3. Small-animal Imaging
Figure 7 shows a spectrum from a small-animal mouse specimen. Gamma lines are visible for12C from tissue, 40Ca from bone, and elements 39K, 37Cl, 68Zn and 25Mg from the specimen, and 158Gd, 160Gd from the fixing solution. Elements 27Al, 56Fe and several isotopes in Ge originate from detector components and mounting hardware. (Results from Kapadia et. al., "Neutron Stimulated Emission Computed Tomography for Diagnosis of Breast Cancer," IEEE Transactions on Nuclear Science, vol. 55(1), pp. 501-509, 2008.)

 
     
 
Fig 6: Spectrum from bovine liver tissue with iron overload. The gamma-line at 847 keV corresponds to an elevated iron concentration level.
   
Fig 7: Spectrum from small-animal mouse specimen showing prominently identified elements.
 

 

   
 
Fig 8: Reconstruction of "N" phantom showing faithful reproduction of phantom shape for each individual element (Fe and Cu).
 
Fig 9: Spectrum corresponding to the "N" phantom shown above. Gamma lines are clearly identified for several states in iron and copper.
   
  The outer, vertical bars are copper, while the inner diagonal bars are iron. Each bar measures 7 mm in width and 6 cm in height.

4. Tomographic Imaging
Figure 8 and Figure 9 show tomographic and spectral data from a solid metal phantom of natural iron and natural copper. The two vertical orange bars are copper, while the two diagonal gray bars are iron. The reconstructed image is a faithful representation of the locations of each individual element in the phantom. (Results from Floyd et. al., "Neutron Stimulated Emission Computed Tomography of a Multi-Element Phantom," Physics in Medicine and Biology, vol. 53, pp 2313-2326, 2008.)

 

 

 
 
Fig 10: Simulation of the NSECT acquisition system in GEANT4 for liver iron overload detection. The liver is visible as a pink volume inside an elliptical torso. The spinal cord is visible as a white cylinder. The concentration of iron in the liver can be increased to any desired amount. Six germanium detectors (green and gray cylinders) are used to detect emitted gamma photons.

5. Monte-Carlo Simulations in GEANT4
In addition to the experiments performed with the Van-de-Graaff source, we have developed Monte-Carlo simulations of the NSECT acquisition system in GEANT4. These simulations are used to analyze NSECT parameters such as SNR, detection sensitivity and detection accuracy, and optimize the NSECT system for minimum patient dose. Figure 10 shows a simulated NSECT system with six HPGe detectors around a human torso with liver iron overload used in NSECT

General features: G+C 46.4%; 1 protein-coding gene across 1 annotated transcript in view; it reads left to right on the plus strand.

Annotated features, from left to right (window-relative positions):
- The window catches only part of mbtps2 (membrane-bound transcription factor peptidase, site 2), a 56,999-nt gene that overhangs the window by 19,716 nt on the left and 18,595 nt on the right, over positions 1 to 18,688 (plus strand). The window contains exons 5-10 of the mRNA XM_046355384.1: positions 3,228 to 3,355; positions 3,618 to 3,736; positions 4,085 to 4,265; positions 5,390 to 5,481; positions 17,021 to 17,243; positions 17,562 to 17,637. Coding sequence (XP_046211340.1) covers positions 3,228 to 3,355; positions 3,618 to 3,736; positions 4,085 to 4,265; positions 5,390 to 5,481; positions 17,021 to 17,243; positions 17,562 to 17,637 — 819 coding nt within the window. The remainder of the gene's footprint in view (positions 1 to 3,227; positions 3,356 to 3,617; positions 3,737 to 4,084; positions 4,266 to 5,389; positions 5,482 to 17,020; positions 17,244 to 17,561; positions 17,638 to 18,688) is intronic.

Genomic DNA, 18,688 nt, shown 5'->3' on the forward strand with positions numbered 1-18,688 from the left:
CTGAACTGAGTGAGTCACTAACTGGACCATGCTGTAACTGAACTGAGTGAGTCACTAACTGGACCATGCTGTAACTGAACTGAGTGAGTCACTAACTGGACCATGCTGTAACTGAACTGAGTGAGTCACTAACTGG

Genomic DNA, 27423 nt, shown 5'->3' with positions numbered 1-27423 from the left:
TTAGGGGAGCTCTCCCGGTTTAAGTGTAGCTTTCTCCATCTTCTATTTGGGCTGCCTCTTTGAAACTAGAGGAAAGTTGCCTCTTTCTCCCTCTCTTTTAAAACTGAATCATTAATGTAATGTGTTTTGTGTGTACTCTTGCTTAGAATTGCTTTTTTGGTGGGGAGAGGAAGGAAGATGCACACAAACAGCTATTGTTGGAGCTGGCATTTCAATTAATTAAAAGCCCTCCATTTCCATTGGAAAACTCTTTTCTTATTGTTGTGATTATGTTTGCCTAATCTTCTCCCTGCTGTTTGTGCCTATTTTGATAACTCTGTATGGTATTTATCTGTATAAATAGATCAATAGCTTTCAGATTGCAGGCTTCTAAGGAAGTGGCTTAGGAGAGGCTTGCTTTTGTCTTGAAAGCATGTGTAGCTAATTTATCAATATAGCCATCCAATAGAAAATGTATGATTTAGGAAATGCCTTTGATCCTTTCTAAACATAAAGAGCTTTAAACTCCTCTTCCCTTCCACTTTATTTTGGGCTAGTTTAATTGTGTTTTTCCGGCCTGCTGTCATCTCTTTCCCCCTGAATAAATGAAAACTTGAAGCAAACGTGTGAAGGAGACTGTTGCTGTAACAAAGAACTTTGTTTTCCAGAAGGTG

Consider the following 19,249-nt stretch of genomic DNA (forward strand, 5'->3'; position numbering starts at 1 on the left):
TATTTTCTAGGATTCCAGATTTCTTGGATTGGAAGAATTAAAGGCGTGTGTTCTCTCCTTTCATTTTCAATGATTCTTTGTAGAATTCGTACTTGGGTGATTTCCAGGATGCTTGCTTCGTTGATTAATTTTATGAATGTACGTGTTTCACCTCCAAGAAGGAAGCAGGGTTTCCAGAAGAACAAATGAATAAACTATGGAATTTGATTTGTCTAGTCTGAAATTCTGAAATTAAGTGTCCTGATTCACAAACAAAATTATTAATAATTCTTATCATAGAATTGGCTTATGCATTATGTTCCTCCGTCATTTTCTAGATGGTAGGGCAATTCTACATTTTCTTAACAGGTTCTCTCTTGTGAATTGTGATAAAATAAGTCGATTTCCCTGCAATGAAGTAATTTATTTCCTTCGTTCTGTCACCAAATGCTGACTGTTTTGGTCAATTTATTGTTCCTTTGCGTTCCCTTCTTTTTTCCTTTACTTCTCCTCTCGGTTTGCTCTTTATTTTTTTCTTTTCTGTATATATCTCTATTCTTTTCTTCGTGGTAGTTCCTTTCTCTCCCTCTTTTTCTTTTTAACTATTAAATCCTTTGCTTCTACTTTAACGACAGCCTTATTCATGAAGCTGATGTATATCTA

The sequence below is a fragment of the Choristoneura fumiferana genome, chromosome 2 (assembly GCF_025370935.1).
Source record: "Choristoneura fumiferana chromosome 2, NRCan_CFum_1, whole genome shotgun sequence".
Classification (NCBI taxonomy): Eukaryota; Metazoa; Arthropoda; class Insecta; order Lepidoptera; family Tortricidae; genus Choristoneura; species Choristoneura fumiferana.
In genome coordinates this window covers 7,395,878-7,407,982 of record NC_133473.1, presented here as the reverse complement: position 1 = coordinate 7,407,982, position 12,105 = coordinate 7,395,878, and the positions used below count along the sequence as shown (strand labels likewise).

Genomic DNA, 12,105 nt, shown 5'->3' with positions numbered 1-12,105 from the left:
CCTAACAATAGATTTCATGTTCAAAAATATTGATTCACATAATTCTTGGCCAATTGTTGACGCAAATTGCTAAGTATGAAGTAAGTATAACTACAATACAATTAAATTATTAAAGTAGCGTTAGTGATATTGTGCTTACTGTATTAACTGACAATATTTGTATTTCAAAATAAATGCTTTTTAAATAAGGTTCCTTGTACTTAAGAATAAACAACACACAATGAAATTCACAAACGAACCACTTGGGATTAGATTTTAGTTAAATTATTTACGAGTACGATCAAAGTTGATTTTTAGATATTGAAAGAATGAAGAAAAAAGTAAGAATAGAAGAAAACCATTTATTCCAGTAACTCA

sensitivity analysis. Using this system, detection sensitivity was estimated to be approximately 3 mg/g (i.e. 3 mg iron per gram of liver tissue).

Figure 11 shows a reconstructed tomographic image from a simulated liver with localized iron deposits within an iron-overloaded liver. The reconstructed image is a faithful representation of the phantom, showing accurate locations and concentrations for the iron deposits.

These experiments and simulations demonstrate exciting possibilities and a promising future for NSECT. Currently work is under way to develop a portable prototype scanner to perform liver-iron quantification in a clinical environment, and demonstrating iron-overload detection in a live animal specimen.

 
     
 
Fig 11a: Simulated model of an adult human liver with localized iron deposits. The iron concentration in the red lesion is twice the concentration of the pink lesion. The spinal cord, seen as a white hollow cylinder, contains no iron.
   
Fig 11b: Tomographic reconstruction of the simulated liver phantom. The reconstructed image shows accurate locations and concentrations for the iron deposits.